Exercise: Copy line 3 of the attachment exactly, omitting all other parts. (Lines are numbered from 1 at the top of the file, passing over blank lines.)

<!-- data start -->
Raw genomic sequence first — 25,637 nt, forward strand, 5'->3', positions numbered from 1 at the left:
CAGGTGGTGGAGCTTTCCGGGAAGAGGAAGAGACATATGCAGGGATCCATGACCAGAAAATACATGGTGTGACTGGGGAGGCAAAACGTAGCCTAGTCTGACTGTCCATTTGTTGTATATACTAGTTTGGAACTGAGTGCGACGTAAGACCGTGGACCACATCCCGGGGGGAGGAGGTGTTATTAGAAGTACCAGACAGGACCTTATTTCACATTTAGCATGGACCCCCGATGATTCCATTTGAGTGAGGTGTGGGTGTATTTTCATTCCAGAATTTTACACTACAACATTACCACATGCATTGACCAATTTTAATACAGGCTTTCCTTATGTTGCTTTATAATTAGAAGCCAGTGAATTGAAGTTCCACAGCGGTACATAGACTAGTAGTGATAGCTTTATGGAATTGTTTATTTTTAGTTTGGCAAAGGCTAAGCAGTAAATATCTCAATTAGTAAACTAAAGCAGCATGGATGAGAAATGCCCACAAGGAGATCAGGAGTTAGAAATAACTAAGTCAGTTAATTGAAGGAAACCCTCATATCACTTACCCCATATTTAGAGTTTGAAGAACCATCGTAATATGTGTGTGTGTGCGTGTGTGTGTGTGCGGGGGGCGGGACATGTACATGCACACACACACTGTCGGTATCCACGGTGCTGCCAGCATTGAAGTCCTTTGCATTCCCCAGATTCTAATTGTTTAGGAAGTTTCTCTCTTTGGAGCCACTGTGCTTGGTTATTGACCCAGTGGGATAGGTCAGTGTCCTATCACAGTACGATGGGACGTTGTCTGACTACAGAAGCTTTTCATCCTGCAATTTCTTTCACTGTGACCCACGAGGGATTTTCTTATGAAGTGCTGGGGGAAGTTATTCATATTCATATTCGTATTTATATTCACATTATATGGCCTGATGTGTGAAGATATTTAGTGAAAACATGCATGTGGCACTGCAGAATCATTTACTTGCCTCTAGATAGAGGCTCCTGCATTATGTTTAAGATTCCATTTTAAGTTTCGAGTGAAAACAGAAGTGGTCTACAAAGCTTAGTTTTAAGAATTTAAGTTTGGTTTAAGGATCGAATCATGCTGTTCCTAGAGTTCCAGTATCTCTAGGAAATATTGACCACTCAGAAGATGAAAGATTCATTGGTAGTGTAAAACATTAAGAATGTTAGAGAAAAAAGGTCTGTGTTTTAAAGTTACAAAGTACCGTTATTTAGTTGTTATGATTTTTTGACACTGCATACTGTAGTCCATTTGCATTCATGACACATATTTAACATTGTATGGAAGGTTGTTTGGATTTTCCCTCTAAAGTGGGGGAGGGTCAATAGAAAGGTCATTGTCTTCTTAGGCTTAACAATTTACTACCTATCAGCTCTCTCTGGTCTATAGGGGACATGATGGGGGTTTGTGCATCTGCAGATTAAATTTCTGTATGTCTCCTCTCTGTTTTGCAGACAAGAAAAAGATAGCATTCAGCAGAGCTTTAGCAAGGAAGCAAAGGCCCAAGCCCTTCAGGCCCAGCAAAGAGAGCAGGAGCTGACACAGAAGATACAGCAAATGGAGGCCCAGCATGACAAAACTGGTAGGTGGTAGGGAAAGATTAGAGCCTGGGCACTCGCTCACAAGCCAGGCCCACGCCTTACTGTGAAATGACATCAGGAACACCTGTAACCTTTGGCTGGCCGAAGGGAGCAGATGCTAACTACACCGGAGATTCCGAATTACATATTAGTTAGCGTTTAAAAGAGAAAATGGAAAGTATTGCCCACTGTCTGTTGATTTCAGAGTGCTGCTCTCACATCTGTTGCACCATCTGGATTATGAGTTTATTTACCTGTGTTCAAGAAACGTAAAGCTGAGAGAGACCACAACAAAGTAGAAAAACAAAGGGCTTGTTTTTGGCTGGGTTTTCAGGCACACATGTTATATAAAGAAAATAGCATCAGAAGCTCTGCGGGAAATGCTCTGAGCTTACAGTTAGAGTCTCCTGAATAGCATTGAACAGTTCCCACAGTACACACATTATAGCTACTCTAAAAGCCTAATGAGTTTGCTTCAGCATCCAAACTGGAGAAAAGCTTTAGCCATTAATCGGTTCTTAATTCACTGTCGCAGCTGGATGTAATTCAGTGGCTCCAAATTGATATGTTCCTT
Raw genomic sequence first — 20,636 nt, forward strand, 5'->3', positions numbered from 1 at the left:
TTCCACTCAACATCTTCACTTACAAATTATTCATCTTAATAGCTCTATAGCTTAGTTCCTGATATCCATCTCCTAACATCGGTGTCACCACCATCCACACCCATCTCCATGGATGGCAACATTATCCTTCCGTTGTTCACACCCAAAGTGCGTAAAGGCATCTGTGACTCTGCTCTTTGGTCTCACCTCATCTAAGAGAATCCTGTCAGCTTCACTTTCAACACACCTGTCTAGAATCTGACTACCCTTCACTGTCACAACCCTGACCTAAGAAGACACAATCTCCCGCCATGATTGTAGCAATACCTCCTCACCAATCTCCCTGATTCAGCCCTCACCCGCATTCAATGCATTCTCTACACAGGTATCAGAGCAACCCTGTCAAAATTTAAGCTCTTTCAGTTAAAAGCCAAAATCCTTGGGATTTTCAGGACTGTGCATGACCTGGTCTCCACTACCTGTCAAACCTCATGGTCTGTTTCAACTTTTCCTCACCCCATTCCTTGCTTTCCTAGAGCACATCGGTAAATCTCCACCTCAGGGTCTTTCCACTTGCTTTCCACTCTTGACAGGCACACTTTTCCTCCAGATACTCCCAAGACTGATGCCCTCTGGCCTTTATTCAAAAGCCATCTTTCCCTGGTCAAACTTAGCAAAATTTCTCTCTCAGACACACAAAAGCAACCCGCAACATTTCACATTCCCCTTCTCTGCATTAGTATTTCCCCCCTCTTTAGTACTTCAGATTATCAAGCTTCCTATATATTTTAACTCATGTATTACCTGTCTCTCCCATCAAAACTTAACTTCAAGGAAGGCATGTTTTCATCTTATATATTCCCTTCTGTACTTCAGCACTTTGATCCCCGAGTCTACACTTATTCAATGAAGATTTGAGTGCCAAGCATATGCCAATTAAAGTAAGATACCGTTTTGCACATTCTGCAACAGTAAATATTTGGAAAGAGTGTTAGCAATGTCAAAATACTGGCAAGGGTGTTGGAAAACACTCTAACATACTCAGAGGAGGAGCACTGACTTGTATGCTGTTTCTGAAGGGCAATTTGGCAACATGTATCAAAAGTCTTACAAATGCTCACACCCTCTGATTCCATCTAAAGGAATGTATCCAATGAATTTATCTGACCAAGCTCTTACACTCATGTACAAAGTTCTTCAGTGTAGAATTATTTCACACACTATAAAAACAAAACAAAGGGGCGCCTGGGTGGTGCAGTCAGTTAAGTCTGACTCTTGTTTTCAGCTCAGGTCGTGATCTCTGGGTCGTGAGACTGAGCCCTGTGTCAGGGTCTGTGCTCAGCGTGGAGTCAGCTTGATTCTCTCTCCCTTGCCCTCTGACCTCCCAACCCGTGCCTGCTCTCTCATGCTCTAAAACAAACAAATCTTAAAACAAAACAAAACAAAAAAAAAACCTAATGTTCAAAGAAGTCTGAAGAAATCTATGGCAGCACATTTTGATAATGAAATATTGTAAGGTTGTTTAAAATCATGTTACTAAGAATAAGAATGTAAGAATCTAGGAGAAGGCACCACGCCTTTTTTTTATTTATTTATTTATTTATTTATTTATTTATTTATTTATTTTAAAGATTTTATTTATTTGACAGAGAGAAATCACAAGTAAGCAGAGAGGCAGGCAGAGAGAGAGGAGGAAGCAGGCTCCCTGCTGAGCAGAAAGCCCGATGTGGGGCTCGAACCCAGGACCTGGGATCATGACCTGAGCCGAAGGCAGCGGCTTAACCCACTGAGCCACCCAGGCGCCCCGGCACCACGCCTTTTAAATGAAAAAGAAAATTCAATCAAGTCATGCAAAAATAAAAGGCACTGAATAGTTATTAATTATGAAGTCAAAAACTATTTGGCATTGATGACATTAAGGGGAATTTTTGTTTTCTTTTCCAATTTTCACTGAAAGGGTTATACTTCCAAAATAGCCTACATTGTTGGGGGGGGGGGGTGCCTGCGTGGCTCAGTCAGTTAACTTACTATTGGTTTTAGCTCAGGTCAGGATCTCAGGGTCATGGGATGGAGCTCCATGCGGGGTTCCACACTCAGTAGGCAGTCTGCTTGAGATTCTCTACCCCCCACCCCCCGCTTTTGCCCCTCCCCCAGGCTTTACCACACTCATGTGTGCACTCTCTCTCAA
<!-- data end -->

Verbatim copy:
Raw genomic sequence first — 20,636 nt, forward strand, 5'->3', positions numbered from 1 at the left: